Funnye said he was "rankled" by the idea that a person without knowledge of Judaism, whose mother is Jewish, is automatically a Jew.
"He can walk into a Jewish community, and he would be accepted wholeheartedly, and I would have a problem," said Funnye, whose credentials as a rabbi are questioned because he received them from an unrecognized black school in New York. "They would have to quiz me to see what I knew."
Chicago has as few as several hundred or as many as 8,000 black Jews, depending on your source and your definition of a Jew. Beth Shalom is without question the most traditional by mainstream Jewish standards. Funnye and his family have undergone ritual conversion to the faith. He works for the Jewish Council on Urban Affairs, and his children attend Akiba Schechter Jewish Day School in Hyde Park, along with other children from his congregation.
"He's very sincere, very committed," said Miriam Schiller, principal of Akiba Schechter, where seven of 44 children in elementary school are black. "He wants his children definitely to be Jewish and be educated Jewishly."
Most black Jews were not born Jewish. Nor are they Ethiopian Jews, whose roots go back millennia (see story, next page). Rather, they were attracted to the idea of Judaism's sense of victory over slavery, an aspect felt particularly strongly at this time of year, with the Passover seder celebrating the Exodus from Egypt.
"I could take you to the Torah and show you any number of places that apply to a people who had lost their identity, who came by ships," said Tyrone Handy, a member of Beth Shalom.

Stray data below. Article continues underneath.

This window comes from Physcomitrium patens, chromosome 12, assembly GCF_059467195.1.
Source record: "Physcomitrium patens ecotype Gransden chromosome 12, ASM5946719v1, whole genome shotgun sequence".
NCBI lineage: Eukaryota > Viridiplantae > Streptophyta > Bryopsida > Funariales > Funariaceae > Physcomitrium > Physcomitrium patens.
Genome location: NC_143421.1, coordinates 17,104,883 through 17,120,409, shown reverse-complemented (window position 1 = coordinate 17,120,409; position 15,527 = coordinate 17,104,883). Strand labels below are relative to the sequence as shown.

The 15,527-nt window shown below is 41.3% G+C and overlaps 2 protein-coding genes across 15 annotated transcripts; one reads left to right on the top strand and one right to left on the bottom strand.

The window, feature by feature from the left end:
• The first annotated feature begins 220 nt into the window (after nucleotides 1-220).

Michael Bridge, born and raised a Baptist in Chicago, voiced the common black Jewish belief that it is the white Jews who are newcomers, historically, keeping the nest warm until blacks could return to the faith.
"The converts came into it when the real people went to sleep," he said.
"In the majority of blacks who identify themselves as Jews, there is a quest and a thirst that Islam does not satisfy," said Funnye, "that no form or facet of Christianity satisfies."
Observant Jews would recognize most parts of Beth Shalom's service, which takes almost three hours. There is the reading of the Torah scroll, with the traditional blessings before and after each reader, and the reciting of the shma, the key prayer in Judaism. The men and boys sit on one side of the aisle, the women and girls on the other, as demanded by Orthodox Jewish law.
The sanctuary—once a living room, with the blond wood paneling still in place - would be recognized also as a Jewish synagogue, albeit a modest one. The Ark is plywood, covered by a threadbare ceremonial curtain salvaged from a wealthier, white synagogue. Overhead is a simple eternal light. To the left, a menorah. To the right, a shofar (ram's horn) on a stand.
But a few aspects would be unfamiliar. In this house of worship, God is called "Yah," from the original Hebrew name for God, unpronounced in white synagogues. There is a testimony, where members of the congregation stand, as the spirit moves them, and talk about their week. On this day one speaks of the death of his grandmother ("She is out of her pain"), another of the impact of Paul Robeson, and a third on the joy of faith ("It's a blessing to be in this life and have an idea what you are"). And Funnye and his congregation sometimes inflect their Hebrew with a hearty gospel growl.
Other black Chicago Jewish congregations have looser definitions of themselves.